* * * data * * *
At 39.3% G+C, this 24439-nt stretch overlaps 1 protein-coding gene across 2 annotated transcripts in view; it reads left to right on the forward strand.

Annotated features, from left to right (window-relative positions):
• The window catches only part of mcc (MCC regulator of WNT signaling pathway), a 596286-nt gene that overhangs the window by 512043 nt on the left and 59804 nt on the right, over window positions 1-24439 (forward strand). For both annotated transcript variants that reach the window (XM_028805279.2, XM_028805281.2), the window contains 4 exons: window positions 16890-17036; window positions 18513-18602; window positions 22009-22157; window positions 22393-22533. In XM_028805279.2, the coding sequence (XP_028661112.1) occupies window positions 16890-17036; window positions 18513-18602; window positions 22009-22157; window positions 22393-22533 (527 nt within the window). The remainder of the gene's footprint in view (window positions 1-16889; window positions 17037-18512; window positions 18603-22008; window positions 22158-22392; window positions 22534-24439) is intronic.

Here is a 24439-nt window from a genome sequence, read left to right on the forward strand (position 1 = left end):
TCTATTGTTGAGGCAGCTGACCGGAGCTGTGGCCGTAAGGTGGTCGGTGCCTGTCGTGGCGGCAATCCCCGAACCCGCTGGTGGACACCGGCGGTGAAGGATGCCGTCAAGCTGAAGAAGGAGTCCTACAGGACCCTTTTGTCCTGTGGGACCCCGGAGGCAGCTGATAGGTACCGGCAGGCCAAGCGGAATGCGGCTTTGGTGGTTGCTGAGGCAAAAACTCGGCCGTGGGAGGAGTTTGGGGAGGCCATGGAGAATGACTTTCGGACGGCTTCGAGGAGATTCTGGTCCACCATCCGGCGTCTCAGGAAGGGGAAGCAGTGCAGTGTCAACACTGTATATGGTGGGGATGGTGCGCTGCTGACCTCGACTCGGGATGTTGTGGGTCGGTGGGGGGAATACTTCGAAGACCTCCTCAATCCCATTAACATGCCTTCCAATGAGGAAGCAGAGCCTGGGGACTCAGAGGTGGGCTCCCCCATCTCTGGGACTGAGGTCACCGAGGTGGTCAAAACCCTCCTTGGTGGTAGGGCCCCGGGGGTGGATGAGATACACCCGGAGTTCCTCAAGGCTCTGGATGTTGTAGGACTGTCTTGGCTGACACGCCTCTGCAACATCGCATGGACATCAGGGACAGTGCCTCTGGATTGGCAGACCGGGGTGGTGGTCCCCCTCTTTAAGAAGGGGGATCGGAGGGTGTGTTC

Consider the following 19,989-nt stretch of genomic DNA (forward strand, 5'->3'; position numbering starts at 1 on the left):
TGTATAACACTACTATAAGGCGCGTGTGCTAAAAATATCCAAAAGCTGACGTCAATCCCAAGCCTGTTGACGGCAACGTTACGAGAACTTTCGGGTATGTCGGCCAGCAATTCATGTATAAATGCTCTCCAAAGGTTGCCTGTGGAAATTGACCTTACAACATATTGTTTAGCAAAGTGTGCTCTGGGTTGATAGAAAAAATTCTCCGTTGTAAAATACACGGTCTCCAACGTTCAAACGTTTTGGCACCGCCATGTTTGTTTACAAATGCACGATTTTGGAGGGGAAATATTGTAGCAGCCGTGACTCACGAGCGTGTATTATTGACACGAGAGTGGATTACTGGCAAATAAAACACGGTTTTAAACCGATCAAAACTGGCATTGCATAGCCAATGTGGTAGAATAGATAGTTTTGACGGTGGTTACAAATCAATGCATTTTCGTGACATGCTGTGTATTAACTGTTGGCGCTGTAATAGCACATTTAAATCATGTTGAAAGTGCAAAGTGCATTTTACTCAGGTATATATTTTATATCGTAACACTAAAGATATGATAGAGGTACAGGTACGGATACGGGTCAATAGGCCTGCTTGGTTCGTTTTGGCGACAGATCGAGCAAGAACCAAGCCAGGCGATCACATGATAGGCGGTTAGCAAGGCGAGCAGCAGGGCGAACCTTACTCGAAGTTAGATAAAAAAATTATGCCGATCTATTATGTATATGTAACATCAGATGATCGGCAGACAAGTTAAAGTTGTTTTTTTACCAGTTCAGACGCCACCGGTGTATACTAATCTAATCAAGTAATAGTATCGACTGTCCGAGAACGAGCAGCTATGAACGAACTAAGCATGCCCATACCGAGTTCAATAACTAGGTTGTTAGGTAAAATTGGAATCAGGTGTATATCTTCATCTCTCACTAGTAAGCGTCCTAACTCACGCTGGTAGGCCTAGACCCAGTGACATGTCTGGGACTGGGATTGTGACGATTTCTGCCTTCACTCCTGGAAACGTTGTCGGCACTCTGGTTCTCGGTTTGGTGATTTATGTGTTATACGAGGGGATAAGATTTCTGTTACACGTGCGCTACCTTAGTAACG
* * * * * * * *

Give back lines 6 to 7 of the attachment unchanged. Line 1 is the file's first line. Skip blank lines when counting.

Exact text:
Consider the following 19,989-nt stretch of genomic DNA (forward strand, 5'->3'; position numbering starts at 1 on the left):
TGTATAACACTACTATAAGGCGCGTGTGCTAAAAATATCCAAAAGCTGACGTCAATCCCAAGCCTGTTGACGGCAACGTTACGAGAACTTTCGGGTATGTCGGCCAGCAATTCATGTATAAATGCTCTCCAAAGGTTGCCTGTGGAAATTGACCTTACAACATATTGTTTAGCAAAGTGTGCTCTGGGTTGATAGAAAAAATTCTCCGTTGTAAAATACACGGTCTCCAACGTTCAAACGTTTTGGCACCGCCATGTTTGTTTACAAATGCACGATTTTGGAGGGGAAATATTGTAGCAGCCGTGACTCACGAGCGTGTATTATTGACACGAGAGTGGATTACTGGCAAATAAAACACGGTTTTAAACCGATCAAAACTGGCATTGCATAGCCAATGTGGTAGAATAGATAGTTTTGACGGTGGTTACAAATCAATGCATTTTCGTGACATGCTGTGTATTAACTGTTGGCGCTGTAATAGCACATTTAAATCATGTTGAAAGTGCAAAGTGCATTTTACTCAGGTATATATTTTATATCGTAACACTAAAGATATGATAGAGGTACAGGTACGGATACGGGTCAATAGGCCTGCTTGGTTCGTTTTGGCGACAGATCGAGCAAGAACCAAGCCAGGCGATCACATGATAGGCGGTTAGCAAGGCGAGCAGCAGGGCGAACCTTACTCGAAGTTAGATAAAAAAATTATGCCGATCTATTATGTATATGTAACATCAGATGATCGGCAGACAAGTTAAAGTTGTTTTTTTACCAGTTCAGACGCCACCGGTGTATACTAATCTAATCAAGTAATAGTATCGACTGTCCGAGAACGAGCAGCTATGAACGAACTAAGCATGCCCATACCGAGTTCAATAACTAGGTTGTTAGGTAAAATTGGAATCAGGTGTATATCTTCATCTCTCACTAGTAAGCGTCCTAACTCACGCTGGTAGGCCTAGACCCAGTGACATGTCTGGGACTGGGATTGTGACGATTTCTGCCTTCACTCCTGGAAACGTTGTCGGCACTCTGGTTCTCGGTTTGGTGATTTATGTGTTATACGAGGGGATAAGATTTCTGTTACACGTGCGCTACCTTAGTAACG